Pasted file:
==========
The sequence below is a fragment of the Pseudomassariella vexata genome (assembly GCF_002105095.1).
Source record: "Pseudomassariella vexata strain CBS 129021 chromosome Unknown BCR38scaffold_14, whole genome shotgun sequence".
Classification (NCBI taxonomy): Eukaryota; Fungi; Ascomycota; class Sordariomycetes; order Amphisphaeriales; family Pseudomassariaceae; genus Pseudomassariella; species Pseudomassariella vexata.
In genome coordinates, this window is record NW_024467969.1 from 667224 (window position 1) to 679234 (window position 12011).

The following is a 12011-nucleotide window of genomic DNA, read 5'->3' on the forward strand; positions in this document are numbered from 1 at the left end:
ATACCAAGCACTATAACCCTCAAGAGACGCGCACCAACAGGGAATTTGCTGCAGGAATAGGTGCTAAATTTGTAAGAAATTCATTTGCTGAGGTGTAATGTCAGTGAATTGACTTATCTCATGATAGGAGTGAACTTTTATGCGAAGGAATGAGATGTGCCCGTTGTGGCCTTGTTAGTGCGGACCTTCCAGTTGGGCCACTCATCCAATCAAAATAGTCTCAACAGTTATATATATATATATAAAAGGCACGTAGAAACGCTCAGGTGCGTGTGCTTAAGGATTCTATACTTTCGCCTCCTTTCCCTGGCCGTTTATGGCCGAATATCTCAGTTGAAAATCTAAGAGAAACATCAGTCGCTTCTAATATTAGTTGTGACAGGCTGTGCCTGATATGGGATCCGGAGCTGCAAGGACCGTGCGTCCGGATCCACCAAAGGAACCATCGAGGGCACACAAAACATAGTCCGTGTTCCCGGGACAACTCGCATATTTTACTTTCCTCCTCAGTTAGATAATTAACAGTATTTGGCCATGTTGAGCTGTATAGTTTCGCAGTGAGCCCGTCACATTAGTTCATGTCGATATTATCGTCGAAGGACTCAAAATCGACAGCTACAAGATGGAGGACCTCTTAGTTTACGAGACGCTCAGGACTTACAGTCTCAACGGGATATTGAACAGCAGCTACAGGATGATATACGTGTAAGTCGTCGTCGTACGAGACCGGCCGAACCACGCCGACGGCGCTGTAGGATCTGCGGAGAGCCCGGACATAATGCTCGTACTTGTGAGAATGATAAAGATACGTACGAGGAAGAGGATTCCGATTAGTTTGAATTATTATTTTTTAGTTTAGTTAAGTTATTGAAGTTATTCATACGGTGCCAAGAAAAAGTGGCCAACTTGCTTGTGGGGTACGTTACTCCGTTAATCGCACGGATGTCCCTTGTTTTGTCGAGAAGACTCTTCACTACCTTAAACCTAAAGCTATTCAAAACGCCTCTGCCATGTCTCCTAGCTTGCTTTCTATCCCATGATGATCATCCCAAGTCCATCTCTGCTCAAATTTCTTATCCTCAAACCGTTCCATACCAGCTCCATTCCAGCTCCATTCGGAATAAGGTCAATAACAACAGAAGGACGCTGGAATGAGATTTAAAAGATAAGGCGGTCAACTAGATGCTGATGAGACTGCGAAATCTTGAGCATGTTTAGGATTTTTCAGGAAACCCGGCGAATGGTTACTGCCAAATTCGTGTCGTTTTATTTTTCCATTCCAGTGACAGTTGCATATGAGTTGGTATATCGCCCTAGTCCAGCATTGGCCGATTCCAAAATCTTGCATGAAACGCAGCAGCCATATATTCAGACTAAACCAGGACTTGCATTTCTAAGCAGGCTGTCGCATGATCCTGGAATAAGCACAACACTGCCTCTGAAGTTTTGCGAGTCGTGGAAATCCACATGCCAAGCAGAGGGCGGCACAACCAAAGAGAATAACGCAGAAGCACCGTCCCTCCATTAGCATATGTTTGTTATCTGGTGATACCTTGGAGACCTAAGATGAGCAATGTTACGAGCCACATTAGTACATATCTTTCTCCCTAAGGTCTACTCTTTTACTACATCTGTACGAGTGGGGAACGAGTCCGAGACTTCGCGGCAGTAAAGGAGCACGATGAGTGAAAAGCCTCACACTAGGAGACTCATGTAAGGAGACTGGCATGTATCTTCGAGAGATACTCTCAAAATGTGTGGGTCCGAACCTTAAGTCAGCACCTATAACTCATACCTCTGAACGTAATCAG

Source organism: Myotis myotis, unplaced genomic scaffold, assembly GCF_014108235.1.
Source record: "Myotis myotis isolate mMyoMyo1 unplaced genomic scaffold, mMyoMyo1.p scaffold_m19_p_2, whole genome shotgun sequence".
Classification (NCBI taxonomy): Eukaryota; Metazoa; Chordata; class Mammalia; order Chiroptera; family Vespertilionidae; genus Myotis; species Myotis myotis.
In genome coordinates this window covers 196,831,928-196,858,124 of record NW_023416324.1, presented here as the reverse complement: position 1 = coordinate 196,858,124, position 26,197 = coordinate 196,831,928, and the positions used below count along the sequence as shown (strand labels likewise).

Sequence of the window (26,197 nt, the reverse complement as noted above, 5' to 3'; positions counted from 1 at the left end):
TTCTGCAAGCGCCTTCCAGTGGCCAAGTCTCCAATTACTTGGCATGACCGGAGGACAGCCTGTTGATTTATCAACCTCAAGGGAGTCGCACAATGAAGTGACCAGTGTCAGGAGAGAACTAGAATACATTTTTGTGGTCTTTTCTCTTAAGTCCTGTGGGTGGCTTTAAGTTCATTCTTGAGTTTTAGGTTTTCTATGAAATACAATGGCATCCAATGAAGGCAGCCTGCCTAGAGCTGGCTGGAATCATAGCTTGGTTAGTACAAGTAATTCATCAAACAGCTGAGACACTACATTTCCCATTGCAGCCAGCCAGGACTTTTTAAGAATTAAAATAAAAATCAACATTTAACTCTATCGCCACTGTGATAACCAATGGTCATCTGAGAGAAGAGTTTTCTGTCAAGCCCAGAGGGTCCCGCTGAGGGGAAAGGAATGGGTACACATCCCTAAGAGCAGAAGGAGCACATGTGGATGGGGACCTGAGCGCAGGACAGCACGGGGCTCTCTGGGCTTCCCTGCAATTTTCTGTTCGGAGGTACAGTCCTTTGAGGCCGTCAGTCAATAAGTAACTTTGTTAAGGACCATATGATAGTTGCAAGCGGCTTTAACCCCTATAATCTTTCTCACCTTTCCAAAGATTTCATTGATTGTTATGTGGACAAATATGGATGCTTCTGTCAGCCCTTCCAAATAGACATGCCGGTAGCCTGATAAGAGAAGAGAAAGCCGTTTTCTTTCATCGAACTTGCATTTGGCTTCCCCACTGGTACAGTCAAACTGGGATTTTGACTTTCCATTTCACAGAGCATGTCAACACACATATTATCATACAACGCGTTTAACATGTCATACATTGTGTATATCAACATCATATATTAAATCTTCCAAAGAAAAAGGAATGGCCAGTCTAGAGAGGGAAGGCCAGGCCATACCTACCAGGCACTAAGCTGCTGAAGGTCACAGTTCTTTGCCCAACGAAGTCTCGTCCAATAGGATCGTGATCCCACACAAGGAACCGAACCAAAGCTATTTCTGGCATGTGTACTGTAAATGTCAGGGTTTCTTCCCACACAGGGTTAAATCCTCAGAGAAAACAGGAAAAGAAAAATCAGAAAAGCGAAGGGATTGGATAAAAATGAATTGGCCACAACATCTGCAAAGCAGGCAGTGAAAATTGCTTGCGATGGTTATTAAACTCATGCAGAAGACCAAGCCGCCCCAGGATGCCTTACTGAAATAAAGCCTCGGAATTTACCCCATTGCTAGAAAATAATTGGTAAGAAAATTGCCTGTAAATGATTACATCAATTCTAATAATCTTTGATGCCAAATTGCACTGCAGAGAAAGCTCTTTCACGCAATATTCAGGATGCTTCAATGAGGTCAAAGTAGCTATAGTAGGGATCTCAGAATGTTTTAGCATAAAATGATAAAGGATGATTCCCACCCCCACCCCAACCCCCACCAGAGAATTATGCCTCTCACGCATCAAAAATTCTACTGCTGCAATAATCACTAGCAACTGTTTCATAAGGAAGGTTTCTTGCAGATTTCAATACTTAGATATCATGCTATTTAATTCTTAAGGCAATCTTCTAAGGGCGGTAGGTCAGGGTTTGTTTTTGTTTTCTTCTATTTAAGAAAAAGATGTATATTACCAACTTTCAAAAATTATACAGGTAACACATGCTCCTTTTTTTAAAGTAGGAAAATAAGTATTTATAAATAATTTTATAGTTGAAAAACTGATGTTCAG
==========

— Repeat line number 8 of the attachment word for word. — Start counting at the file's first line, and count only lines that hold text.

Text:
Source record: "Myotis myotis isolate mMyoMyo1 unplaced genomic scaffold, mMyoMyo1.p scaffold_m19_p_2, whole genome shotgun sequence".